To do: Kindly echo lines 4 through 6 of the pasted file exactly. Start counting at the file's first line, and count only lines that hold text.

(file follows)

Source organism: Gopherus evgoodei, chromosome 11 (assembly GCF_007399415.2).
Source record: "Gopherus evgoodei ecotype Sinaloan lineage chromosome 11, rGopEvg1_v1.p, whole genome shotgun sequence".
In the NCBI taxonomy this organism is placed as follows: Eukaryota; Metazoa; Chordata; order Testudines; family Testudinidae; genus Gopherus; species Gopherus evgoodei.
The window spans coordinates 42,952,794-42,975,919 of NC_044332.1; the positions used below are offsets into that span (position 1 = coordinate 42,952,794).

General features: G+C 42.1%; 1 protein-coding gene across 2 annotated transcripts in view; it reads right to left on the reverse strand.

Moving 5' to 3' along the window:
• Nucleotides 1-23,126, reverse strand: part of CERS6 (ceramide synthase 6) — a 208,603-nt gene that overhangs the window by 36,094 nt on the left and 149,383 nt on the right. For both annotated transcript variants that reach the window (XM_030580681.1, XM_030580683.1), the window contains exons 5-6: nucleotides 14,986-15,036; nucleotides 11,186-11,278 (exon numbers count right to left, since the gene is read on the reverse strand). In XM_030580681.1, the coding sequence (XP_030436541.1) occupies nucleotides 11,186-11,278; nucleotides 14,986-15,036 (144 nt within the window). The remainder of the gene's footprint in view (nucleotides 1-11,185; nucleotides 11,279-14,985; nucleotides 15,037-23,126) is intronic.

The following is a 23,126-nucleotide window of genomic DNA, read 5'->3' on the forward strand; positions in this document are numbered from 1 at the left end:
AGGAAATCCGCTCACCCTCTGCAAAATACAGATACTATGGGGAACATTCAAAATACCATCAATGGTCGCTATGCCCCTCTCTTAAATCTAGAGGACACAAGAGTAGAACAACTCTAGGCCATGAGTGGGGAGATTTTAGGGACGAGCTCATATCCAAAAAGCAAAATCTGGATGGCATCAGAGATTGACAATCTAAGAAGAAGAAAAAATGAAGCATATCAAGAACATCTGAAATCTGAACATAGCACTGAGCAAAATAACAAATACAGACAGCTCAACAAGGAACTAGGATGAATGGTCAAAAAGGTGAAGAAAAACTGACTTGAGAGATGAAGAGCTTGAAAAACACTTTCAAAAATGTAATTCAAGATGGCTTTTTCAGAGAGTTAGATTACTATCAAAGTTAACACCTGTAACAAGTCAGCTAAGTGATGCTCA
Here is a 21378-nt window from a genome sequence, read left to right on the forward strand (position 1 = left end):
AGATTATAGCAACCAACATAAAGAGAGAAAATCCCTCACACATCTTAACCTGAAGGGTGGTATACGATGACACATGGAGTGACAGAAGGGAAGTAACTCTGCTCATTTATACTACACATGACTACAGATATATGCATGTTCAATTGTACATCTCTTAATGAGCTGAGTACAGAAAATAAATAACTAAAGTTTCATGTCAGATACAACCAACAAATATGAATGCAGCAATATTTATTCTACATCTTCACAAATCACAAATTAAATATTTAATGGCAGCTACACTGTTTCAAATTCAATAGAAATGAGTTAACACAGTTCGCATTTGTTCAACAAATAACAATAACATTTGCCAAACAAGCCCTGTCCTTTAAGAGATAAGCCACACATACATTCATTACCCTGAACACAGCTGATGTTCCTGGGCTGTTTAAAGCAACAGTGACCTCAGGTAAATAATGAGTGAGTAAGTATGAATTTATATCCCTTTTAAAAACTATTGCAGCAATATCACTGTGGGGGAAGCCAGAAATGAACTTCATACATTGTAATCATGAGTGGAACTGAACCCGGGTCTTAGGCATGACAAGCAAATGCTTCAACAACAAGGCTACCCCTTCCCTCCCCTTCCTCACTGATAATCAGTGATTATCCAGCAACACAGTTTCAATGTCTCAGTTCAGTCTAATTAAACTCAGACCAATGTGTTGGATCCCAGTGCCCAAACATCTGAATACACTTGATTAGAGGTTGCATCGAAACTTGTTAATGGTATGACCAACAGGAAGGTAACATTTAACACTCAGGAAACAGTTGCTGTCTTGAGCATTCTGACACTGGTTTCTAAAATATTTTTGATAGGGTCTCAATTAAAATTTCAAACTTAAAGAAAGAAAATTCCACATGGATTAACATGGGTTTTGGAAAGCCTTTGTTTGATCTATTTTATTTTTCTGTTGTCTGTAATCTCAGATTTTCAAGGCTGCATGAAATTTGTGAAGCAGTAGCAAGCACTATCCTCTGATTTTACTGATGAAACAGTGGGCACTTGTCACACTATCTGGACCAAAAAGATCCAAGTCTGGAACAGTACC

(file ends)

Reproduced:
The window spans coordinates 42,952,794-42,975,919 of NC_044332.1; the positions used below are offsets into that span (position 1 = coordinate 42,952,794).

General features: G+C 42.1%; 1 protein-coding gene across 2 annotated transcripts in view; it reads right to left on the reverse strand.

Moving 5' to 3' along the window: